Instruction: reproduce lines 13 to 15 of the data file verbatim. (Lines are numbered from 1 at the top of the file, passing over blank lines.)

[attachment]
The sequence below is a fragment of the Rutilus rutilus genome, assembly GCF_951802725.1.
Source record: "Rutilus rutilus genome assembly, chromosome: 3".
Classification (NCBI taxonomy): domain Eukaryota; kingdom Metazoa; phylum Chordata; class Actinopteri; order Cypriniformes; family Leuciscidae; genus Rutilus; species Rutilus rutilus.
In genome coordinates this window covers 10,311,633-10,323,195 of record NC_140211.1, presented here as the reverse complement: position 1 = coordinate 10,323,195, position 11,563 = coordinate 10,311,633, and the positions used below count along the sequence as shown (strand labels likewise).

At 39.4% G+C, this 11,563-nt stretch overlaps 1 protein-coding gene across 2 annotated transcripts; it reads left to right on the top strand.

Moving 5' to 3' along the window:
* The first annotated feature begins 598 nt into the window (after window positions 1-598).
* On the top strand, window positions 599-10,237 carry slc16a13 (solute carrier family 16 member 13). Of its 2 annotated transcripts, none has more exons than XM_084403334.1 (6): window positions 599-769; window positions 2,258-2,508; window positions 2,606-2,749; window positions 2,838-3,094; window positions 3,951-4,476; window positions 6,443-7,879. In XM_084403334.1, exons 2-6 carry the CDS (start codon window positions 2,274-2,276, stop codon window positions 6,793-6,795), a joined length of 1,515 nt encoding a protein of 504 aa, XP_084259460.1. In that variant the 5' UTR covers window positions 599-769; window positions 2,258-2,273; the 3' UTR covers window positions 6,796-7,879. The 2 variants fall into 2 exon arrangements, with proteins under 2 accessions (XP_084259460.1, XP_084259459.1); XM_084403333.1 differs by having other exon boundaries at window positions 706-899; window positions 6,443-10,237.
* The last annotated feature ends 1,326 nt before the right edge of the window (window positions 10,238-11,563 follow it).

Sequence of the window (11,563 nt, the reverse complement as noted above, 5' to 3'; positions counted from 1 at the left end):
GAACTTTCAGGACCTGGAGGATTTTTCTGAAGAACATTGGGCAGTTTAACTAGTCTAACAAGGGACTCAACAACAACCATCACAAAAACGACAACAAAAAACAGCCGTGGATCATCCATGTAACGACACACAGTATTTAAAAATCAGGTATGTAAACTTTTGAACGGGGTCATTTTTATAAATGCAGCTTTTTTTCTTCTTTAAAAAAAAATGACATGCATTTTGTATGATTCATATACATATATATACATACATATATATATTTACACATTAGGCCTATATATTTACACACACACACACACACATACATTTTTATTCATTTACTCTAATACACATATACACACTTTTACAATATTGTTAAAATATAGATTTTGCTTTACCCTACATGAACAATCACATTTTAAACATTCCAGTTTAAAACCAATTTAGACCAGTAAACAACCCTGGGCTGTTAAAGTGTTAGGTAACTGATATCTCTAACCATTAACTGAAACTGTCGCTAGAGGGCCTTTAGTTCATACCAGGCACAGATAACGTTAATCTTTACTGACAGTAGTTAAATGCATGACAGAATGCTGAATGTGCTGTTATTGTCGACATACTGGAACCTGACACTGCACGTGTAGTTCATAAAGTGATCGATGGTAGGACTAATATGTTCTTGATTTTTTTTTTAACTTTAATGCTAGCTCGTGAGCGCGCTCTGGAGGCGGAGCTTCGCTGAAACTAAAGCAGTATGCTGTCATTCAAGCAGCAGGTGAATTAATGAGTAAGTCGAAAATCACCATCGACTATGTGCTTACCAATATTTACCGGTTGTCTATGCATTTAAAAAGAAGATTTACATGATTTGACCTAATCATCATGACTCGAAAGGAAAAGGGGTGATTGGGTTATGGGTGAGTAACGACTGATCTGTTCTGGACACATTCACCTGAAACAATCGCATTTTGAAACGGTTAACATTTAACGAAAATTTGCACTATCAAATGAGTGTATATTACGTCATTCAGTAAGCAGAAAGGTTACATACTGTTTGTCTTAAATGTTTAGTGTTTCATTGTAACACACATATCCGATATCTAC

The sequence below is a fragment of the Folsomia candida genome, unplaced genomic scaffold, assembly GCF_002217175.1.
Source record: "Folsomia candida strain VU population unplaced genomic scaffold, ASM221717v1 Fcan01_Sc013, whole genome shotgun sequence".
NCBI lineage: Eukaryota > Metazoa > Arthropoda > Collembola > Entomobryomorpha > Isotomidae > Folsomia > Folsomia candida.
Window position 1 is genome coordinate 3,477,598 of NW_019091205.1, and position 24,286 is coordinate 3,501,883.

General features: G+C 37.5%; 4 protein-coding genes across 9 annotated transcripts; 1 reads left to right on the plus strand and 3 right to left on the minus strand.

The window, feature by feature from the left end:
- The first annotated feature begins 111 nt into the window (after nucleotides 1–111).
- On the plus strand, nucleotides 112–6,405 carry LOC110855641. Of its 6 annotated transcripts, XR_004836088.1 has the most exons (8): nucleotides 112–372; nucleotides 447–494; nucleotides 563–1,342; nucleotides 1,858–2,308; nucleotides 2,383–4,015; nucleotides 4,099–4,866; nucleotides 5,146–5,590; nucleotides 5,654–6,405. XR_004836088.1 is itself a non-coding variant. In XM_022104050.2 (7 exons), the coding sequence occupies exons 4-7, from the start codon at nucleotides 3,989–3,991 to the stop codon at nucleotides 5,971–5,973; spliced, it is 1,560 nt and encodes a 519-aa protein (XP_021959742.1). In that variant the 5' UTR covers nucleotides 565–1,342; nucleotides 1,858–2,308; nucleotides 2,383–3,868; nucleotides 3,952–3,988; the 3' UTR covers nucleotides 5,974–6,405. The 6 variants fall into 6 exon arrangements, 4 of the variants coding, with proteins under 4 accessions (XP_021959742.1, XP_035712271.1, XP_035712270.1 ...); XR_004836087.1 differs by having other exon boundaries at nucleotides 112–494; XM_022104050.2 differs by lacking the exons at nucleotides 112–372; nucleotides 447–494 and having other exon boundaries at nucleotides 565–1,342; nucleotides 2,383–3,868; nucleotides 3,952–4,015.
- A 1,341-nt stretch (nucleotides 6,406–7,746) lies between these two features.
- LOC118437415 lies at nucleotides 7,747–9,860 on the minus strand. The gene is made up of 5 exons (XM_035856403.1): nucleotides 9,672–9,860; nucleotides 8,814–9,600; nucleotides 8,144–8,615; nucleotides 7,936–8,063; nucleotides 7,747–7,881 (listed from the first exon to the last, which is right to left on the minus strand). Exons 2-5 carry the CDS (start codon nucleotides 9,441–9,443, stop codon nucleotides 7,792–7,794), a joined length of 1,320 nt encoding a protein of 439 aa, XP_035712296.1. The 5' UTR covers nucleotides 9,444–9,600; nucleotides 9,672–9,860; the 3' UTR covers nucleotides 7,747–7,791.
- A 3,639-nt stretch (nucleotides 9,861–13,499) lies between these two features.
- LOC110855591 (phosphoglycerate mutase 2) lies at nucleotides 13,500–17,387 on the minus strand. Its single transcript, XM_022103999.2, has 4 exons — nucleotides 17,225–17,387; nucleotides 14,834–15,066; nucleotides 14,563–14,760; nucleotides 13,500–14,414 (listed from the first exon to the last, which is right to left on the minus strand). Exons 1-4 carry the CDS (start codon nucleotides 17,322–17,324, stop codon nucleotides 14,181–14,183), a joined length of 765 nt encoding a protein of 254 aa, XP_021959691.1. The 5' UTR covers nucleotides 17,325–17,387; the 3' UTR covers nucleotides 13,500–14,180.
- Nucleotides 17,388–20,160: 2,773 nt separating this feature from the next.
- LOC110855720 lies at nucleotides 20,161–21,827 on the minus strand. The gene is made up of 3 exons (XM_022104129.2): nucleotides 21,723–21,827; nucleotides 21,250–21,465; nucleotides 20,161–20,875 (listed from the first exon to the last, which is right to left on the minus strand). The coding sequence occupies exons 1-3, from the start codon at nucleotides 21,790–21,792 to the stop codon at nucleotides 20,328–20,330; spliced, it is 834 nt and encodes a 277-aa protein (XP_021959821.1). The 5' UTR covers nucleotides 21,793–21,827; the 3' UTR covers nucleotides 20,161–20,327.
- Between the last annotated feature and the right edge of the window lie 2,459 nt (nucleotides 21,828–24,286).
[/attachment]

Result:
Source record: "Folsomia candida strain VU population unplaced genomic scaffold, ASM221717v1 Fcan01_Sc013, whole genome shotgun sequence".
NCBI lineage: Eukaryota > Metazoa > Arthropoda > Collembola > Entomobryomorpha > Isotomidae > Folsomia > Folsomia candida.
Window position 1 is genome coordinate 3,477,598 of NW_019091205.1, and position 24,286 is coordinate 3,501,883.